The most persistent and urgent question is: What are you doing for others?”
The Rev. Dr. Martin Luther King Jr., whose birthday we will honor this year on Jan. 15, not only spoke those lofty words, but also lived them. The civil rights leader and pastor was all of 39 when he was gunned down in April 1968 because he dared to seek equal rights for black people, but he packed eons of service to humankind into his all-too-short life.
King’s life was one of sacrifice. It had deep and profound meaning, not only for the people of the 1960s, but also for the generations of Americans who followed him — including those generations who are yet to be born.
King helped usher in an era of tolerance and justice for an often intolerant, bigoted nation. As we saw from the terrible events in Charlottesville, Va., last August, when white supremacists and neo-Nazis stormed the city “in protest,” we have quite a ways to go as a nation to achieve King’s vision of racial equality. He set us on the path, however. He changed our nation’s trajectory.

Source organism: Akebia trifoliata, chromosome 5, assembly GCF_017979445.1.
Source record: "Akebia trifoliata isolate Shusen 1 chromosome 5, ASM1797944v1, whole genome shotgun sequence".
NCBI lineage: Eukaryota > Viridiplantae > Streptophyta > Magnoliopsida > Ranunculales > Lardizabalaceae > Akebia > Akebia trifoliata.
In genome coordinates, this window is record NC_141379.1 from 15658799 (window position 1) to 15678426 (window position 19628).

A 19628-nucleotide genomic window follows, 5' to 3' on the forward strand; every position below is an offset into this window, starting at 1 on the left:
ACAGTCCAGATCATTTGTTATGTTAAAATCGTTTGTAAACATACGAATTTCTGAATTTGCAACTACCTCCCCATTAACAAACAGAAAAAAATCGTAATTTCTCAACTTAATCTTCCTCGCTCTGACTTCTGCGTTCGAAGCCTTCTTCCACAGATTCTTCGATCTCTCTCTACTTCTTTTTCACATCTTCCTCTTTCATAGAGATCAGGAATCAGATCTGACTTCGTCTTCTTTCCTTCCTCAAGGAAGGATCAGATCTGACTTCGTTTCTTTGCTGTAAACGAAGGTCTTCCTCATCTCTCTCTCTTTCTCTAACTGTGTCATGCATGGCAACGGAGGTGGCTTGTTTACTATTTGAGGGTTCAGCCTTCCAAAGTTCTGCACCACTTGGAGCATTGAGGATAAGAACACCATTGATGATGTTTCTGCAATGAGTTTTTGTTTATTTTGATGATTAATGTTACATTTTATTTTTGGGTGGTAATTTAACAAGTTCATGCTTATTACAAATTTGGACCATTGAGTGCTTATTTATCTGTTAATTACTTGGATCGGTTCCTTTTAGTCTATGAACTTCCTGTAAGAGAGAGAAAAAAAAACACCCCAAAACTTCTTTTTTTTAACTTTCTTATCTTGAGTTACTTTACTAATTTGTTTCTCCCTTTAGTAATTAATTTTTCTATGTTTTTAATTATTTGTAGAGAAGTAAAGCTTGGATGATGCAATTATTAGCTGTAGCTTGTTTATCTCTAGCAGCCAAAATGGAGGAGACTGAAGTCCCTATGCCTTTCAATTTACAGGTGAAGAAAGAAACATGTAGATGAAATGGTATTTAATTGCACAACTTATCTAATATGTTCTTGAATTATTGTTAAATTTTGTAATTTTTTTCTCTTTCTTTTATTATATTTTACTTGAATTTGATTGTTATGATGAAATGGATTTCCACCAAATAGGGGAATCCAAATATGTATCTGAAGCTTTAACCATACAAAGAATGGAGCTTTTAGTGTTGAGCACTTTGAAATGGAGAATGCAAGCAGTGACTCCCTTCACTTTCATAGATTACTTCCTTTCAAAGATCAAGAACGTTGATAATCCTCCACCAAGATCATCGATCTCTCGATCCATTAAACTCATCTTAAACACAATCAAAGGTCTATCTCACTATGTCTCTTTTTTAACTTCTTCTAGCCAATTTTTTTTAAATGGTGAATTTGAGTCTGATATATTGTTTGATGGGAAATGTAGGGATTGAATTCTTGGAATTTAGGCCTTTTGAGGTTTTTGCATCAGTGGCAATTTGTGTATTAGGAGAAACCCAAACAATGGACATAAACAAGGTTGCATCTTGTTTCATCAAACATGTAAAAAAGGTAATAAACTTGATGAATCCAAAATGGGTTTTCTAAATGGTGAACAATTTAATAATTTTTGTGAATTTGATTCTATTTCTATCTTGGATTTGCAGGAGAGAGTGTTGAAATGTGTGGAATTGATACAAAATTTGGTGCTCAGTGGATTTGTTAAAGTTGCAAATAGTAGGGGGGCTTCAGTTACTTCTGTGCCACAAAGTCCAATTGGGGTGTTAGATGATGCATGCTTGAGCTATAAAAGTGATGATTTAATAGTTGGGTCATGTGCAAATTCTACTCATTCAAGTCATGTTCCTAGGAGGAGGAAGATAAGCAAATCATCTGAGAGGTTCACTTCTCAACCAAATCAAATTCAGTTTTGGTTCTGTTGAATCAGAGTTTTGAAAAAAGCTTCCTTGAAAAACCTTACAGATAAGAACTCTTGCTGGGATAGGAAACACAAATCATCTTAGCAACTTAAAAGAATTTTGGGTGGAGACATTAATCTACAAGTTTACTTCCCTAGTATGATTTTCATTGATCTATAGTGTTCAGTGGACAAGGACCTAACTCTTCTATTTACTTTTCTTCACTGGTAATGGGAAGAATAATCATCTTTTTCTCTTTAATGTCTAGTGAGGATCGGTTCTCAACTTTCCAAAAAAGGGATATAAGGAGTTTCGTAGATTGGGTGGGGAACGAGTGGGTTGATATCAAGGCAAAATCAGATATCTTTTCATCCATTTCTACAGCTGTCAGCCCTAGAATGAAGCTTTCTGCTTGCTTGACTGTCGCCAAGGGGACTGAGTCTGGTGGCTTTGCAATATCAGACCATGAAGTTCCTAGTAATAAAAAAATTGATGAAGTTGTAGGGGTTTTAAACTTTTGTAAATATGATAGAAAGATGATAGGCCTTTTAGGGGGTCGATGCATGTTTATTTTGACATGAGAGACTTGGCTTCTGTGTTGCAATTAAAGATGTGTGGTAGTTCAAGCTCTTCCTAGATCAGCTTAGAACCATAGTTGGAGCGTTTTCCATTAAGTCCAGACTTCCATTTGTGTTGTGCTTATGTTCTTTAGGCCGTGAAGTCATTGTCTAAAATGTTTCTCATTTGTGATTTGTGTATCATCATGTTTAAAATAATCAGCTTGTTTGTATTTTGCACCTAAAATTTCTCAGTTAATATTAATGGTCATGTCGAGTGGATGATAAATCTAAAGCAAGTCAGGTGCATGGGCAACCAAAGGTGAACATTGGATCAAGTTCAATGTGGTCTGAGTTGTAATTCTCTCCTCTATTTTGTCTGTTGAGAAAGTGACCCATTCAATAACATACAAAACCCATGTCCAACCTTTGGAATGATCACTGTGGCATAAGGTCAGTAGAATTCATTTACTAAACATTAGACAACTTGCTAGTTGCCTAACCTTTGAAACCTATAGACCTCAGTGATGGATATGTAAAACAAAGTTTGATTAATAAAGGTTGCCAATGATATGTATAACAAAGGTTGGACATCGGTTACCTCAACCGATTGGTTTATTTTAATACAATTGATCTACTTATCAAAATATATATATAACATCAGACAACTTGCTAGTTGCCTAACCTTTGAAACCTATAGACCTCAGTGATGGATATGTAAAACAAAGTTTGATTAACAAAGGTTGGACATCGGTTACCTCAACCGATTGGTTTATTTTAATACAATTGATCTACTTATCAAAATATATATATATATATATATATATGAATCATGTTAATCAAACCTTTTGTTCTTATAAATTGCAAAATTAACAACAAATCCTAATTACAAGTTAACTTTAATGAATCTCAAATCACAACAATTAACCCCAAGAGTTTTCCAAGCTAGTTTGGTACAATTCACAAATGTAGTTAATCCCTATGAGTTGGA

For him, achieving peace was like climbing a spiraling staircase. “Faith,” he said, “is taking the first step even when you don’t see the whole staircase.” Finding peace among people of all races and creeds is a circuitous journey, full of twists and turns, but it is one worth taking, no matter the potential risks. It is a journey that we, as a nation, must take.
As another great civil rights leader, U.S. Rep. John Lewis, said, “Martin Luther King Jr. was a man of service, and his day should be a day of service.” That is why his birthday is known as the MLK Day of Service.
For information on how to get involved next Monday, visit the Corporation for National and Community Service website.
As King noted, “Everybody can be great . . . because anybody can serve.”